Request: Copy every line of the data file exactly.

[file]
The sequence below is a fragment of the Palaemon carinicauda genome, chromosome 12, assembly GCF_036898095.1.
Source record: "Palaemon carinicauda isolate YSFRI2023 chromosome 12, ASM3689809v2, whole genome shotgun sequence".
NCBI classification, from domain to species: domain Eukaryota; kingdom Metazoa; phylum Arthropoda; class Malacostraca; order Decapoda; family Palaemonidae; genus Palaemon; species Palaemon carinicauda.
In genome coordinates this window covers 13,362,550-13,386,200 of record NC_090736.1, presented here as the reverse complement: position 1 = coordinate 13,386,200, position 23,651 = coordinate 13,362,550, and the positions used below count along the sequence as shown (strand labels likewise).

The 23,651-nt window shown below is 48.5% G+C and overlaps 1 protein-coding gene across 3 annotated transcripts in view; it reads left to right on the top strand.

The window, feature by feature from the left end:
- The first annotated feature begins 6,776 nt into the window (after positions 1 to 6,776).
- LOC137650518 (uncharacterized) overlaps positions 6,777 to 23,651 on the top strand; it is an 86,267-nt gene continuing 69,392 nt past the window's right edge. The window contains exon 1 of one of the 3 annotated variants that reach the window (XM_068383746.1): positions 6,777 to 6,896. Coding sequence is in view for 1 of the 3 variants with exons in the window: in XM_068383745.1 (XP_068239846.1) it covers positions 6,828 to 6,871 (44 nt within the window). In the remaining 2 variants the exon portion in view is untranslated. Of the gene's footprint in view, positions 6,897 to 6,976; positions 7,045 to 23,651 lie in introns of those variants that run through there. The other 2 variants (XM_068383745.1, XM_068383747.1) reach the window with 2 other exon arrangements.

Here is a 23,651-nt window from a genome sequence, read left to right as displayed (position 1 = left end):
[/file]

The sequence below is a fragment of the Palaemon carinicauda genome, chromosome 12, assembly GCF_036898095.1.
Source record: "Palaemon carinicauda isolate YSFRI2023 chromosome 12, ASM3689809v2, whole genome shotgun sequence".
NCBI classification, from domain to species: domain Eukaryota; kingdom Metazoa; phylum Arthropoda; class Malacostraca; order Decapoda; family Palaemonidae; genus Palaemon; species Palaemon carinicauda.
In genome coordinates this window covers 13,362,550-13,386,200 of record NC_090736.1, presented here as the reverse complement: position 1 = coordinate 13,386,200, position 23,651 = coordinate 13,362,550, and the positions used below count along the sequence as shown (strand labels likewise).

The 23,651-nt window shown below is 48.5% G+C and overlaps 1 protein-coding gene across 3 annotated transcripts in view; it reads left to right on the top strand.

The window, feature by feature from the left end:
- The first annotated feature begins 6,776 nt into the window (after positions 1 to 6,776).
- LOC137650518 (uncharacterized) overlaps positions 6,777 to 23,651 on the top strand; it is an 86,267-nt gene continuing 69,392 nt past the window's right edge. The window contains exon 1 of one of the 3 annotated variants that reach the window (XM_068383746.1): positions 6,777 to 6,896. Coding sequence is in view for 1 of the 3 variants with exons in the window: in XM_068383745.1 (XP_068239846.1) it covers positions 6,828 to 6,871 (44 nt within the window). In the remaining 2 variants the exon portion in view is untranslated. Of the gene's footprint in view, positions 6,897 to 6,976; positions 7,045 to 23,651 lie in introns of those variants that run through there. The other 2 variants (XM_068383745.1, XM_068383747.1) reach the window with 2 other exon arrangements.

Here is a 23,651-nt window from a genome sequence, read left to right as displayed (position 1 = left end):